The construction industry today, typically, still deploys more than 12 disparate networks to support the many digital systems such as security, media and signage, lighting, and HVAC, not to mention the additional networks that support the businesses and workforce that are end-users of the buildings. Each network infrastructure is most often proprietary and typically serves only one or few purposes – this is the legacy of the building automation industry. Building redundant and single-purposed infrastructure while not taking advantage of digital connected capabilities is no longer sustainable in today’s day and age.
Finally, the fourth industrial revolution is putting an end to this, and digital transformation has the ability to shake up one of the oldest and largest industries in the world.
Things in buildings become instrumented, connected, and increasingly intelligent. Software platforms allow for integration and interoperability of systems that historically weren’t able to communicate with one another. The convergence of these disparate systems is providing opportunities that reduce construction and operating cost; improve utilization and productivity for real estate; enhance physical and cyber-security of people, assets, and performance in buildings; reduce environmental footprints through the use of advanced analytics; and allow for personalized and customized experiences that appeal to workers from all generations. The Internet of Things in buildings is becoming table stakes, and the stakeholders in the industry are quickly embracing the business outcomes this innovation can generate.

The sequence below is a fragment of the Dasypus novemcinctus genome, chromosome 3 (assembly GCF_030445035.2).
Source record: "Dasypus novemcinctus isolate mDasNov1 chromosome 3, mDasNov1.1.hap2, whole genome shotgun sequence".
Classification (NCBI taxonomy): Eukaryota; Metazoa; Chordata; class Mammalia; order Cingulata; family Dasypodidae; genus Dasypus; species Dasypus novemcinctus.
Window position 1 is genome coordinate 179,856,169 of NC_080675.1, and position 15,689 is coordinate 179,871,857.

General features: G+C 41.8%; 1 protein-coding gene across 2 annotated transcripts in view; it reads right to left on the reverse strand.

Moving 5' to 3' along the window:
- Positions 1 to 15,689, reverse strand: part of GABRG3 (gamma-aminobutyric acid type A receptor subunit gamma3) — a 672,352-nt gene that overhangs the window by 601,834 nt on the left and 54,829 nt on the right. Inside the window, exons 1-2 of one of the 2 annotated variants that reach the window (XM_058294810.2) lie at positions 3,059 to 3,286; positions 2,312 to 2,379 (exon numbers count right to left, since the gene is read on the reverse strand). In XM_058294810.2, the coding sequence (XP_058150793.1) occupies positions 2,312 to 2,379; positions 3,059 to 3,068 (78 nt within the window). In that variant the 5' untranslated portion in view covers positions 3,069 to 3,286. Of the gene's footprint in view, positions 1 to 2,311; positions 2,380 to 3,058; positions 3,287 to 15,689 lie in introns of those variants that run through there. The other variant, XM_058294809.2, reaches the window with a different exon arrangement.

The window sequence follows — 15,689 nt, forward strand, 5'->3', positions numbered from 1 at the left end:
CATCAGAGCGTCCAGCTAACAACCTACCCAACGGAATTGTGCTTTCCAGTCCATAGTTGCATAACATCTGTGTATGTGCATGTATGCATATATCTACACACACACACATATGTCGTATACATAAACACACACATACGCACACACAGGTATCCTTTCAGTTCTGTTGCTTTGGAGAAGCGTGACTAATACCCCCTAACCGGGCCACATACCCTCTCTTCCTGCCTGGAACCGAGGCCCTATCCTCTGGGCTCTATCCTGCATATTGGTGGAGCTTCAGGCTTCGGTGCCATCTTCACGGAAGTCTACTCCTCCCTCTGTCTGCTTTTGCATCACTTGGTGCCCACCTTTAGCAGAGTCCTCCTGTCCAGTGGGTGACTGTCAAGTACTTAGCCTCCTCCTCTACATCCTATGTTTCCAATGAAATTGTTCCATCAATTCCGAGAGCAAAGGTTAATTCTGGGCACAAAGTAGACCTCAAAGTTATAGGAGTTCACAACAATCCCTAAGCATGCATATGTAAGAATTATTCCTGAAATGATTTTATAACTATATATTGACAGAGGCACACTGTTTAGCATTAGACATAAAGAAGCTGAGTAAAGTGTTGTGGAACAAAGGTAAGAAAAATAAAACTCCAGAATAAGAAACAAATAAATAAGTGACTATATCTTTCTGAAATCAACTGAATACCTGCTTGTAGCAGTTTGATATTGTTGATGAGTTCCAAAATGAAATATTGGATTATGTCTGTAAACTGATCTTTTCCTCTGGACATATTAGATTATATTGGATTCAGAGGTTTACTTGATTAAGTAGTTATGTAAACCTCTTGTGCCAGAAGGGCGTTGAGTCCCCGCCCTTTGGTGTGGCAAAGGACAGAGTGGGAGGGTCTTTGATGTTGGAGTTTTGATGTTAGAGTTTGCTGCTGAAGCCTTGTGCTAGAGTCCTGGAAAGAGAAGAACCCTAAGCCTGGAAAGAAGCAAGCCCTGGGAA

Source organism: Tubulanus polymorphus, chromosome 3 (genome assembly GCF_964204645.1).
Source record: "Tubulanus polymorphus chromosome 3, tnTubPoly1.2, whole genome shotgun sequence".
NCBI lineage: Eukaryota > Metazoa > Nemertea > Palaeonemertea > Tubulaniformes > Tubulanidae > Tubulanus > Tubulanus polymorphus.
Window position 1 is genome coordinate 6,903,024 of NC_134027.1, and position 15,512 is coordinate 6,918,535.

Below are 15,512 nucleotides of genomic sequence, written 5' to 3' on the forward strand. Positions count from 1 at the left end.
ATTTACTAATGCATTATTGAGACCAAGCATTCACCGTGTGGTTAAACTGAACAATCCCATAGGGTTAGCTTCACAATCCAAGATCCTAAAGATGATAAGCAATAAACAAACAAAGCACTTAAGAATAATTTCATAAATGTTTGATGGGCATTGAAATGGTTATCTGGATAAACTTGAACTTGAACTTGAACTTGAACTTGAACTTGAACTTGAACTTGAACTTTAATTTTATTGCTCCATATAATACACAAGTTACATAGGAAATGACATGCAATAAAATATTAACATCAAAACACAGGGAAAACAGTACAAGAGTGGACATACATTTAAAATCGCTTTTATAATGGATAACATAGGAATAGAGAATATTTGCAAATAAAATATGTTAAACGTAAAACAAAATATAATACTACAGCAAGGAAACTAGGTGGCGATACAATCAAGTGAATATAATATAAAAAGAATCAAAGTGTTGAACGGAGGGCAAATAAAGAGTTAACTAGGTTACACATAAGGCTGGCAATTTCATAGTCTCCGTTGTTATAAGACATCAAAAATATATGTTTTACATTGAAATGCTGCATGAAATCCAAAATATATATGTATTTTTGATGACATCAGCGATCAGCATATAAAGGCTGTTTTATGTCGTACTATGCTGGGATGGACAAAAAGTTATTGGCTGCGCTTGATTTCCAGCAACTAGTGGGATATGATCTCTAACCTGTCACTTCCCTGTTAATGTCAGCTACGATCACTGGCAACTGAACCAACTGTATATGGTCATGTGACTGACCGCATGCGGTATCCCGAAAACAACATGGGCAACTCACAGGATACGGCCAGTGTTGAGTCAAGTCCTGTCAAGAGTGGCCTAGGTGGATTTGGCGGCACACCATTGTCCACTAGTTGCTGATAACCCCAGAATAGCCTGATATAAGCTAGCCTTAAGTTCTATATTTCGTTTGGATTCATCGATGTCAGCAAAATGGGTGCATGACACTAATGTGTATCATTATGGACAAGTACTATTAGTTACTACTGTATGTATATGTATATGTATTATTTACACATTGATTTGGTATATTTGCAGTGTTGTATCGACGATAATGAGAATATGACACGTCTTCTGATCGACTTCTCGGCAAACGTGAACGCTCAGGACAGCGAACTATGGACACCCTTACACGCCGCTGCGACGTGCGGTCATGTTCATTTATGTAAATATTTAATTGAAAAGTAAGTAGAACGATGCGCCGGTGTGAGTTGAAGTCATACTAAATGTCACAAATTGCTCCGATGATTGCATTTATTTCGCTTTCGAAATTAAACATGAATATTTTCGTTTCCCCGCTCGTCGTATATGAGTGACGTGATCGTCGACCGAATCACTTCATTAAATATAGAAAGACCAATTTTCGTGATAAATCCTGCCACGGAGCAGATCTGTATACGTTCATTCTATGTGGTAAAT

With the latest technologies and building system innovations, and with help of an innovative and all-encompassing industry eco-system, Cisco has moved into what is now one of the most connected and digitally advanced buildings on earth. All systems are converged and integrated on a Digital Ready Network by Cisco that has future-proofed the building for generations to come. Applications and cutting-edge experiences can simply be programmed, deployed and launched across all building systems and functions.
Bringing “digital” into the built environment, and creating buildings that are hyper-connected, efficient, and technically astute to the needs of future users and tenants (while offering amazing workplaces for the more mature generations) may still sound daunting to those in the construction and real estate industry. Cisco has made it easy, as we launched the Digital Ceiling framework and set of solutions earlier this week at Cisco Live in Berlin. Read more on the solution, the expected business benefits, and architectures, diagrams, and specification language in the recent blogs from John Baekelmans (CTO of the smart building solutions) and Tony Shakib (Cisco VP of Internet of Things).
Remember the big game changers in the real estate industry: indoor plumbing (1829)–increased hygiene and eliminating need for the outhouse–, electrical lighting (1880)–bigger footprints away from windows–, electrical elevators (1882)–introducing high-rise construction–, modern electrical air conditioning (1902)–building comfort in colder climates–, CCTV video surveillance (1942)–increased building security–, and now hyper connected buildings with digital ceilings (2016)–moving from “bricks and mortar” to digital experiences–. This is the beginning of the Uberizing, AirBnB’ing, or Alibabing of the construction and real estate industry…and I promise…we haven’t seen anything yet.